of the wild dogwood, white berries crushed
    beneath my knees, white light of this time
    like no other, when I am going to create
    a story with no words and write it with no
    alphabet and send it without moving at all.

  8. Because there are times in everyone’s life that are sad and just a little bit lonely.

    The heron will warn you that it is flying overhead,
    or is it a warning? Maybe it is a recognition
    that you are on similar paths and all you need
    to do is look up because maybe you don’t very much,
    because there are times in everyone’s life
    that are sad and just a little bit lonely,
    and no path through welcoming meadow and lush wood
    will mean anything if that were not true.

  9. “We planted most of them right-side up.” (for Tony)

    The lightning claimed the darkness
    so that it was no longer ours. We wondered
    about the end of spring and the length
    of days. We ate grilled cheese sandwiches
    on Sunday afternoon, when it stopped raining.
    I have found you one more time We will
    straighten the clouds together. We planted
    most of them right-side up, because in this way
    we can find them in the blackest of days.

  10. the ole Angus barn harboring dust covered relics

    Leaves curl up like the tips of your fingers
    toward morning, still lost in sleep, the dream
    of the past becoming the daybreak, smelling
    of dust wanting to be less contained, like people
    want to be, like the horses have learned to be,
    like love at the end of our days shimmering
    through our children gone into the world,
    beyond our house where they are never beyond,
    the old Angus barn harboring dust covered relics
    contains us all and even more . . . to come.

    1. Shaun, as we remove layer after layer of dust, cobwebs, and rusted nails we are aware of the strength and importance of this old barn. I love this poem. When restoration is finished it will hang there until another generation or owner decides to remove it.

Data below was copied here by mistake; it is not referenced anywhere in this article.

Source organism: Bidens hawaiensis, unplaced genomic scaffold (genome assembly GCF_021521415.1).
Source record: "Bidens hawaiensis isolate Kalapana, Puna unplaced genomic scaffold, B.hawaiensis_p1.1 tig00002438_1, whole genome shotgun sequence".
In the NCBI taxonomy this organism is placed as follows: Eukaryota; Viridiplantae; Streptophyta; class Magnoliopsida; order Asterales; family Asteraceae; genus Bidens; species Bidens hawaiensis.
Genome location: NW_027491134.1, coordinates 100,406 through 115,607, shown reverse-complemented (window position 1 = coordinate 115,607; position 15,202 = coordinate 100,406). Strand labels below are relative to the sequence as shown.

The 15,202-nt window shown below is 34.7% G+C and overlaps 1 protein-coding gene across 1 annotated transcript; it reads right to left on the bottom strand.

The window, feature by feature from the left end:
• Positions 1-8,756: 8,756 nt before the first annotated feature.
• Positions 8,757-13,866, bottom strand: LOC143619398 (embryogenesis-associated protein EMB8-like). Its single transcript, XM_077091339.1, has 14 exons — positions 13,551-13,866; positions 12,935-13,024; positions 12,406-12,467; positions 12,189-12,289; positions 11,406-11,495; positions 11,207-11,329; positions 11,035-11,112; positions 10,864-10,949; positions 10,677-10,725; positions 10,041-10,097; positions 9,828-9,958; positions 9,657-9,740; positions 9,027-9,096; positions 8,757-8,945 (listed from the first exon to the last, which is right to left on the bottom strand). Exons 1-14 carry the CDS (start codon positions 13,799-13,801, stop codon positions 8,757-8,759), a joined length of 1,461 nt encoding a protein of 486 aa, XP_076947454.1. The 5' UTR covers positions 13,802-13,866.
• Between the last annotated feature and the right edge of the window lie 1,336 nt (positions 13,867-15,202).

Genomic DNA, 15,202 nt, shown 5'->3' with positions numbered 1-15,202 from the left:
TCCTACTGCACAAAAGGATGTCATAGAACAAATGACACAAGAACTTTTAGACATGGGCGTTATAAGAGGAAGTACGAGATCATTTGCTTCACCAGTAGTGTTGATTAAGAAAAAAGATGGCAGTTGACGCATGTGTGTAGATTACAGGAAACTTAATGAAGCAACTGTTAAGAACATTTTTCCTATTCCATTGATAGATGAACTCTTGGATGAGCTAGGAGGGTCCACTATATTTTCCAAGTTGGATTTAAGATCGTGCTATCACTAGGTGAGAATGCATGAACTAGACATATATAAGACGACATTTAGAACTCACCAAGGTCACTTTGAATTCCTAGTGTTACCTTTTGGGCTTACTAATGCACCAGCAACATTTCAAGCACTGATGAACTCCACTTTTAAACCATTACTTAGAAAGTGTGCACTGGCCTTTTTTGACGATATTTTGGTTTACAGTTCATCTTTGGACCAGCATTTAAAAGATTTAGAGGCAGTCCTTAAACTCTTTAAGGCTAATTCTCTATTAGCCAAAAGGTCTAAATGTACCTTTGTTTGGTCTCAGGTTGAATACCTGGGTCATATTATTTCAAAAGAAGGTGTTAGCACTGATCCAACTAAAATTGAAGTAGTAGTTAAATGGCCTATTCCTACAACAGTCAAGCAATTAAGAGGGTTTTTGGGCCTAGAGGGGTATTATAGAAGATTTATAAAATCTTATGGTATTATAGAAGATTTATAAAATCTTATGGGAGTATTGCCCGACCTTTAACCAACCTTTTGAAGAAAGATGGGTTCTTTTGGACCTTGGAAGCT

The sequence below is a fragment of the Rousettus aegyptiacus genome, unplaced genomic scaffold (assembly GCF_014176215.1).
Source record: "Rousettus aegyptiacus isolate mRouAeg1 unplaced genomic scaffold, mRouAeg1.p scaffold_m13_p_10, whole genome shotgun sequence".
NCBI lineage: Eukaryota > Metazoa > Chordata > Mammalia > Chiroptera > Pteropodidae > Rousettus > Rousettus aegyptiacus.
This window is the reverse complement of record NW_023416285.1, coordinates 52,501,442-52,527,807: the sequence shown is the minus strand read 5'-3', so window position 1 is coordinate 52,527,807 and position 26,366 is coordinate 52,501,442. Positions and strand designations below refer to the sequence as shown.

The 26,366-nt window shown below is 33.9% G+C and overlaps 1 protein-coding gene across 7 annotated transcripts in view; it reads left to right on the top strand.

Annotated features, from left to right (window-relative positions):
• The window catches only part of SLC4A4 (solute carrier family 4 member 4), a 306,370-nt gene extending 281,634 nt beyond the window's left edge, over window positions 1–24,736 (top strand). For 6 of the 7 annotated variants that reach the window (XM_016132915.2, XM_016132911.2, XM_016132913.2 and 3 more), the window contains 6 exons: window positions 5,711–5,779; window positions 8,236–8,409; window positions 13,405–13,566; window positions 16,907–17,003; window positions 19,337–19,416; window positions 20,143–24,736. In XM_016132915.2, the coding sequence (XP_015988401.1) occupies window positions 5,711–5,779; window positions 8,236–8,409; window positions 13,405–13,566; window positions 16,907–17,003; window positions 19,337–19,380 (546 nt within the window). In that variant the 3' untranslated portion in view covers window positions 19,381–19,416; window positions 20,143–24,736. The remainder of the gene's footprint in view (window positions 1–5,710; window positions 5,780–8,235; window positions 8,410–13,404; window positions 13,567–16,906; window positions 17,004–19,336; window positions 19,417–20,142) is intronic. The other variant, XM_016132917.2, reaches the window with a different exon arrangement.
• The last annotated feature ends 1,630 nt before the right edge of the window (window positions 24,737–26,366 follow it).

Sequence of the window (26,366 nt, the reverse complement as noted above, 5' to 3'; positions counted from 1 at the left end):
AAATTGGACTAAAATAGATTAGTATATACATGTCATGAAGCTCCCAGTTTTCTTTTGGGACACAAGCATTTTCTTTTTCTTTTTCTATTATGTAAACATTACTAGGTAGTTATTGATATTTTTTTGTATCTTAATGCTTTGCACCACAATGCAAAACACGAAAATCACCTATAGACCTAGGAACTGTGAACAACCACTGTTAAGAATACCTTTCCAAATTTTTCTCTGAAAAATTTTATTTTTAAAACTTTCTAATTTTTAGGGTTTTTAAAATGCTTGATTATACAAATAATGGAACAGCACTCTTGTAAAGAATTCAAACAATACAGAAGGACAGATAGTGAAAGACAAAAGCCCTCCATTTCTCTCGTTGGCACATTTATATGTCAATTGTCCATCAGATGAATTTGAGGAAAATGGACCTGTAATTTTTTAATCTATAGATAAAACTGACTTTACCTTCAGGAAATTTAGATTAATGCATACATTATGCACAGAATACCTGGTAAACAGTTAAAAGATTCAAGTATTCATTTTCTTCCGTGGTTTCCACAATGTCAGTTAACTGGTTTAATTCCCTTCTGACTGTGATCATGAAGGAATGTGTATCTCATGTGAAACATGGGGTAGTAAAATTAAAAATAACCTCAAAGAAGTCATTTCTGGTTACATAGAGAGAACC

As a girl the Angus barn was my most favorite place in the entire world for within I could close my eyes and see Daddy smoking a cigar as the cow kicked the milk bucket, smell the freshly baled alfalfa in the loft, and hear the deep sigh of my horse as he relaxed beneath my soft bristle brush. As a woman its still a mystical place feeding my soul.

  11. “a work in progress” (for Deb)

    In the camera’s eye, in the eye
    of the storm, she views the place
    of secrets with a subtle knowing,
    like the wren sensing catspeed,
    the flood retreating at no human
    wish, a work in progress, going
    at the pace only she can know.

    1. I just love it! Shawn, you poet you, are a wonderful wordsmith. Let’s stay in touch. Thank you for your woven words, Deb

  12. Ok Cool The phrase: “like the black on that little black dress”

    We came around the building, ten steps
    from the door, ten steps from the other
    side of a town I never thought I would return
    to, and there I was knee-deep in history,
    in yellow flowers in the ditch, scattering
    gravel with my boots, until you said,
    “Remember that night at the football field
    and the sky before the storm.” Oh yeah.
    Like the black on that little black dress
    you were wearing, I thought, and I opened
    the door back in town and you were inside.

  13. 4 am musings

    Sweet immediate fingers of October scuttle
    across your shoulders like a spider
    frightened by your sudden movement, like
    a dream that wants to awaken in your body
    without letting your mind know, without
    the chill of 4 am musings, without
    the restraint of of a life no longer
    circling you with its cagey lease.